The number of studies of tropical tree species that use molecular tools is increasing, most of which collect leaf tissue for genomic DNA extraction. In tropical trees the canopy is not only frequently inaccessible, but also, once reached, the leaf tissue is often heavily defended against herbivory by high concentrations of anti-predation compounds, which may inhibit downstream applications, particularly PCR. Cambium tissue, accessed directly from the tree trunk at ground level, offers a readily accessible resource that is less hampered by the presence of defensive chemicals than leaf tissue. Here we describe a simple method for obtaining tissue from the cambial zone for DNA extraction and test the applicability of the method in a range of tropical tree species. The method was used successfully to extract DNA from 11 species in nine families. A subset of the DNA extracts was tested in more detail and proved to be highly suitable for AFLP analysis.

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Early Assessment of First Year Height Data from Five Acacia mearnsii (black wattle) Sub-populations in South Africa using REML/BLUP

Abstract

Recent research has shown, Acacia mearnsii (black wattle) to be a source of high quality pulp. This led to a change in the emphasis in the breeding programme at the Institute for Commercial Forestry Research, from improving bark yield and quality, to improving timber yield and quality while maintaining an acceptable bark quality. A Multiple Population Breeding Strategy was implemented to cater for these changes. Five sub-populations were established across different sites in KwaZulu- Natal and were determined by origin of seed. Each sub-population was established as a progeny trial with a seedling seed orchard adjacent to it. The management of the seed orchards will be determined according to the performance of the families within the progeny trials. This paper reports on the first year height measurements taken from the five sub-populations. The intention of this paper is not to base any selections from this data but rather to establish a set of analyses using REML/BLUP which will be used for future data analysis. This will also allow for future assessment of age-age correlations for the various traits being assessed and provide an appropriate decision-making tool, for selecting individuals for future generations.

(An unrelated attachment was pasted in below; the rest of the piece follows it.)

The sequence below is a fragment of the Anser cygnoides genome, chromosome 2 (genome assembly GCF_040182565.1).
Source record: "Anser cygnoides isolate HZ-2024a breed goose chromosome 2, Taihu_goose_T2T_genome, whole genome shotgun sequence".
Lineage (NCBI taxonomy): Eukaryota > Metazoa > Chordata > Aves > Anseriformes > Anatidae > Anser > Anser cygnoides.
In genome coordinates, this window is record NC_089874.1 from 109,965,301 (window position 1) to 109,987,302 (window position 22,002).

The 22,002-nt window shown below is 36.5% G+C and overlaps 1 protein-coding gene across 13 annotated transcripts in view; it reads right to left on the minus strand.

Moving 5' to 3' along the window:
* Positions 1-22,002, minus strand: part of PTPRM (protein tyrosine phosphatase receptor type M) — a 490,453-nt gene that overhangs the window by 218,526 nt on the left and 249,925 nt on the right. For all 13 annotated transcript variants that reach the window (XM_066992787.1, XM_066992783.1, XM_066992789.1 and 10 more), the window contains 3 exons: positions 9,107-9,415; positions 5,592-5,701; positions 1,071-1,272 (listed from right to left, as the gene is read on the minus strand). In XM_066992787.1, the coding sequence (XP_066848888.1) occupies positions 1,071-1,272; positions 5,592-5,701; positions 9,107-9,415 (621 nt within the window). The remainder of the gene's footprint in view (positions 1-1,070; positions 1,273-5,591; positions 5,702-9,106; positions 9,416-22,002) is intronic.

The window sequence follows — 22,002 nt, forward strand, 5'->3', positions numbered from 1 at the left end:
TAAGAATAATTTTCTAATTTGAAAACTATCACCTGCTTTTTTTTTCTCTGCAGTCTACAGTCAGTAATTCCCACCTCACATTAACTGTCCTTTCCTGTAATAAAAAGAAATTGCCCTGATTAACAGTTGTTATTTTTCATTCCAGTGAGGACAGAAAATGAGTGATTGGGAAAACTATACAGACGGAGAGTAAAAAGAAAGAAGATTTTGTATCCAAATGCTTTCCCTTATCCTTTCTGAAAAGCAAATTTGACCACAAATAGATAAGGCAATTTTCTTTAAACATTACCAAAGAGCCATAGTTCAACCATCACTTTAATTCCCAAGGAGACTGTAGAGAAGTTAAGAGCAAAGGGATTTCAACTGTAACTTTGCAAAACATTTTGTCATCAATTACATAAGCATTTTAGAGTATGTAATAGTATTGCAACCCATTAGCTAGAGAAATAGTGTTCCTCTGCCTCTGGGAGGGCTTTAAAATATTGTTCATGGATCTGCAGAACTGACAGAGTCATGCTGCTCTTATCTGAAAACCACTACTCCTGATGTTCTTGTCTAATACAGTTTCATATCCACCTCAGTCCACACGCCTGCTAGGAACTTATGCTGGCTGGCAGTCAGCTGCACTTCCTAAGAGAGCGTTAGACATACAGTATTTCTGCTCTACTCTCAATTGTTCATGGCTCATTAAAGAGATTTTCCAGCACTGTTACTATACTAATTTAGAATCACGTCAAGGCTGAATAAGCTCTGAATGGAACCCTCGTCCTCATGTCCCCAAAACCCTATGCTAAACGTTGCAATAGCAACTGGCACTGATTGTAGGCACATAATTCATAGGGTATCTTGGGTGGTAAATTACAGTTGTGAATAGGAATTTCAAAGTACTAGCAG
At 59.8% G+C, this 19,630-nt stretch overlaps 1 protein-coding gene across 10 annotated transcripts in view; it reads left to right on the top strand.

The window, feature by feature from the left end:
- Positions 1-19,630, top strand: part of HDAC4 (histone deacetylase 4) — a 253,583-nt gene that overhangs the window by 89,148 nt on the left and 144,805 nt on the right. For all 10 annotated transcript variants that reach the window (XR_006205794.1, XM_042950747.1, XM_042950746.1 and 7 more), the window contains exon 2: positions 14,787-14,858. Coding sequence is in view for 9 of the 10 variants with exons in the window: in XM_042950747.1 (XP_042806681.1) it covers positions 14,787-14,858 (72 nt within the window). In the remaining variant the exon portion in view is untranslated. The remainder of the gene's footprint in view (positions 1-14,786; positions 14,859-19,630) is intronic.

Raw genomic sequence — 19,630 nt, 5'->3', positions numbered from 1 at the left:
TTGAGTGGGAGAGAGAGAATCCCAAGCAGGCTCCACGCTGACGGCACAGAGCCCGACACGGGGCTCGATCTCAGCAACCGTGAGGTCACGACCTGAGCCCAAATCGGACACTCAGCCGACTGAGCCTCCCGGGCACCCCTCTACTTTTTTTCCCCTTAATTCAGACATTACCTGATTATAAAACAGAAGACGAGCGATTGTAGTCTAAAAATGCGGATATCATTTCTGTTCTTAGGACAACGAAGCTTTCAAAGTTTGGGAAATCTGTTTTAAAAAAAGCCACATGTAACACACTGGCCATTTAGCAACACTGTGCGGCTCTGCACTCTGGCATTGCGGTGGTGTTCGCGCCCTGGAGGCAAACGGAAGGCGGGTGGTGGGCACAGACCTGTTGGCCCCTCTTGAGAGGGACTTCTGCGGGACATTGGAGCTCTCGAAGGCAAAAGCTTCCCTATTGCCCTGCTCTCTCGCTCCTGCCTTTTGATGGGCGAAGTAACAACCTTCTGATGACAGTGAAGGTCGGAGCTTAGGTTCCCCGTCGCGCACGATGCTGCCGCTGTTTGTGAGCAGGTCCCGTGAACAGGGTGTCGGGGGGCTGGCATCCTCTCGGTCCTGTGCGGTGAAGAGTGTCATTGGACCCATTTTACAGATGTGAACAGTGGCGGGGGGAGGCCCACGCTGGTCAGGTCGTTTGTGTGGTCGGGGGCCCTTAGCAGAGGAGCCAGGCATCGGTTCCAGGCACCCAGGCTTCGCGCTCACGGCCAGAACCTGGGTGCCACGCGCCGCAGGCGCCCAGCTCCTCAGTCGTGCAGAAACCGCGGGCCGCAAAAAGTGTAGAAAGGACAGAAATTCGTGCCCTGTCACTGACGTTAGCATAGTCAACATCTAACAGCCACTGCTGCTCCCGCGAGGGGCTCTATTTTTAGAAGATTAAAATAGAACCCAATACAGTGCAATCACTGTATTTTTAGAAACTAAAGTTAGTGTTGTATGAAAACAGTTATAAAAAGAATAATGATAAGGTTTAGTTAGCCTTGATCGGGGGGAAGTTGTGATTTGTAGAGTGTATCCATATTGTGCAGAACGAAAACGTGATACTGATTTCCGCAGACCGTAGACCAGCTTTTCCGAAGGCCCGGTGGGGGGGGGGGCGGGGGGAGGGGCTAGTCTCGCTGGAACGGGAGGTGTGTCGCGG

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Genetic parameters for early growth and biomass traits of Pinus radiata D. Don under different water regimes

Abstract